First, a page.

Ducking inside a low roof, (read this post that Shaun wrote a couple of years ago about why you have to duck down inside a Maasai hut. It’s well worth the read…you just have to promise to come back here and finish reading this post too, deal?) we made our way to the center of a very small, circular room. The only light came from a square in the wall no bigger than my fist and the slow burning embers of a fire. Crowding together, I tried to discreetly swat away the flies (thousands of them…I may have nightmares tonight) as I took in the sights.
The home belongs to Lema, a beautiful girl of thirteen. She was painfully shy and I found myself wondering if she was only that way at home, or if she came out of her shell more when around her schoolmates.
Lema’s mother spent the first several minutes of our visit looking desperately for the few precious sponsor letters her daughter had received. She finally pulled out two tattered pieces of paper, one torn in half, and showed them to us. Letters written long ago, but kept as a reminder of grace.
The visit was distracting, mostly due to the fact that a neighbor, who had been taken in by Lema’s mother, sat in the corner blurting out words and songs repeatedly. After the recent birth of her child two months ago, this woman had had a psychotic breakdown. Lema’s mother was looking after her, protecting both her and the baby.
The sense of community was palpable and real inside those walls.
The Maasai are good and loving people. Many have become Christian, yet they still maintain some traditions that I, in my very Western mind, cannot wrap my mind around. Girls can be married at the age of 12 and when they are chosen by a man to be his wife, they have no choice but to comply.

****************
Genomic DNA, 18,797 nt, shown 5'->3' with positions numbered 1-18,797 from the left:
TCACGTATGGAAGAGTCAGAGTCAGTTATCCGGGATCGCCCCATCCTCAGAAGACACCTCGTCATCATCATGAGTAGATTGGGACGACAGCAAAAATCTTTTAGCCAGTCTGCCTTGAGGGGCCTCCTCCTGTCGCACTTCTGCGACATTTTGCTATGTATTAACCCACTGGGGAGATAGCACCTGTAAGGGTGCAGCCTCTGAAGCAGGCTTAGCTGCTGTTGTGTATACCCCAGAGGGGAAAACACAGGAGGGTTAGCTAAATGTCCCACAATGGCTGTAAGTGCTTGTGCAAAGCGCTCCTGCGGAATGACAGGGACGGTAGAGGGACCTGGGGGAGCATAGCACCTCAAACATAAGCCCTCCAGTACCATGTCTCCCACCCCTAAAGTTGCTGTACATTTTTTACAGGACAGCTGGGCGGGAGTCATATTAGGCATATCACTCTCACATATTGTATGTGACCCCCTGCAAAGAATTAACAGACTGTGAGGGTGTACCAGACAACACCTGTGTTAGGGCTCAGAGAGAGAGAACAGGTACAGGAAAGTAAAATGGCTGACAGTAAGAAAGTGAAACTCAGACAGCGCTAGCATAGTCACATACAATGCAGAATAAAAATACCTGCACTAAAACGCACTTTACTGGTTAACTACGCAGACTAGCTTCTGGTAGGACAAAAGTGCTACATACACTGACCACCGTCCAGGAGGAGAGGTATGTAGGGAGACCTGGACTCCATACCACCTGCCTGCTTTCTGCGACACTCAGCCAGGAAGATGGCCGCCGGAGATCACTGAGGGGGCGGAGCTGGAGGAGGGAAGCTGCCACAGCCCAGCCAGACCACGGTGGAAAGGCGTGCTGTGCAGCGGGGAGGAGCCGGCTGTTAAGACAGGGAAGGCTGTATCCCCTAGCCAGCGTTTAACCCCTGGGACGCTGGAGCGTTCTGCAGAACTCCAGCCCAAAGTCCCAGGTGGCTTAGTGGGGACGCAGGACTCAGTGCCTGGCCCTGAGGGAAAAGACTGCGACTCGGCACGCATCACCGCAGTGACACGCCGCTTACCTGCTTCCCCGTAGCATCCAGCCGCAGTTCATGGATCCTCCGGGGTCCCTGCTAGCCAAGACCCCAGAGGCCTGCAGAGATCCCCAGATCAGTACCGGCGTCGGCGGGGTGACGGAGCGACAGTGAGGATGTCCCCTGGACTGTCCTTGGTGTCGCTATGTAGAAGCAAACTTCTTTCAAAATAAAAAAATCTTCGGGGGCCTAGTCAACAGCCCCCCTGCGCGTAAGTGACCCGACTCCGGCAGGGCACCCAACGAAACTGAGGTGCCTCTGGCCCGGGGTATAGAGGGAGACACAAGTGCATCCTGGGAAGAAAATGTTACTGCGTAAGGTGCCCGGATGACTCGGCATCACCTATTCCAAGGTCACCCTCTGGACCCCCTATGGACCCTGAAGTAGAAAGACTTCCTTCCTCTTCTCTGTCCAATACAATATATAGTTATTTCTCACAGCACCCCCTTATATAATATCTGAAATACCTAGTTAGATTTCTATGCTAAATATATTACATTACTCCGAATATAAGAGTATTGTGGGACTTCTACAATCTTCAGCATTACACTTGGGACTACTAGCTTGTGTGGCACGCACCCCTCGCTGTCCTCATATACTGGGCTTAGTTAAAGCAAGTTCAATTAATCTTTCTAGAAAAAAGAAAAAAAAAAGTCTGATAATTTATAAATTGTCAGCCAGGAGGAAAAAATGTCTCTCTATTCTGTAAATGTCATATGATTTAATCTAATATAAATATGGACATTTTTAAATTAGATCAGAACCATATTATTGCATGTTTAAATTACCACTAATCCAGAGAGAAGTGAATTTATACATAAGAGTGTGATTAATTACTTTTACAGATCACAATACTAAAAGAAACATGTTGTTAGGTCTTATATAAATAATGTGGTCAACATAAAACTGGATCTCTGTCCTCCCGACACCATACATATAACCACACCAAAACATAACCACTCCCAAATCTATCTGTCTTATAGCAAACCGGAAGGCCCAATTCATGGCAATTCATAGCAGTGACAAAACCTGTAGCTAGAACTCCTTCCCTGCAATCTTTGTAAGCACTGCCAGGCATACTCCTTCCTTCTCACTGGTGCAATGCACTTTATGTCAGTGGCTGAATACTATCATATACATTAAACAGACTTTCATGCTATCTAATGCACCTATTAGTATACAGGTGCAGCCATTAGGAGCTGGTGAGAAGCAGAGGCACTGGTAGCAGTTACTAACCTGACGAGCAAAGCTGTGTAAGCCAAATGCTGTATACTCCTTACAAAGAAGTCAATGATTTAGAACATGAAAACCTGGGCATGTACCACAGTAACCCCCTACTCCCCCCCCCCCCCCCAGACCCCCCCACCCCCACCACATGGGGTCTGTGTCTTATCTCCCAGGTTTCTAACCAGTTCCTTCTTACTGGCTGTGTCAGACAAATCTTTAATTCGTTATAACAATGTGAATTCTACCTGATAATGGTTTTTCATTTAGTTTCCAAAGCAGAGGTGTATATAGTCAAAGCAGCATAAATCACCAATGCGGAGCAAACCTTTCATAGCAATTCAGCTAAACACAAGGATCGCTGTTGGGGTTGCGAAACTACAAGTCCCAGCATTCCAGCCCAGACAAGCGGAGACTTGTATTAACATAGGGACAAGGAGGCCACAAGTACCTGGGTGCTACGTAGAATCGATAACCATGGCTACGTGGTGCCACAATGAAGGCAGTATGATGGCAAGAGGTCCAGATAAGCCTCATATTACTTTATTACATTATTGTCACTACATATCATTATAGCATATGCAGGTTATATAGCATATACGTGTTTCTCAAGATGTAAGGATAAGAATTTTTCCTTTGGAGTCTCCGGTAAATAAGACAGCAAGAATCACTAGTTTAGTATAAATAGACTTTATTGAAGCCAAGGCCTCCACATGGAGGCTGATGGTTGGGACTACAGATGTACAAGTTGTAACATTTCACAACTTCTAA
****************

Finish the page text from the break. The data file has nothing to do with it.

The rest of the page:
The Compassion Office in Longido is working hard to educate the Maasai about the dangers of some of these customs while also maintaining respect for the valuable and unique qualities of who they are. Though the conditions were primitive and a bit shocking, it did not feel wrong. Compassion recognizes the beauty of this long-standing tribe and only intervenes if the customs will interfere with the health and well-being of the child.
I love this about Compassion.
I feel like there are too many things to say and not nearly enough space or time to say them. When I agreed to come on this trip I was told from the beginning that I had complete freedom to write what I saw and felt about this ministry. I already had a love and an admiration for Compassion before I took this journey, but now I adore it so much more. I want to tell you everything I can, every way you can give, every way you can be involved.
But it would take too long so…tomorrow?
Tomorrow I will tell you some of the ins and outs of Compassion International and different ways that you can be a part of the miracle that God is working worldwide.
But today I just wanted to tell you one last story. I wanted to tell you again, thank you. Thank you for reading and encouraging me. Thank you for supporting this ministry and for helping to release children from poverty in Jesus’ name.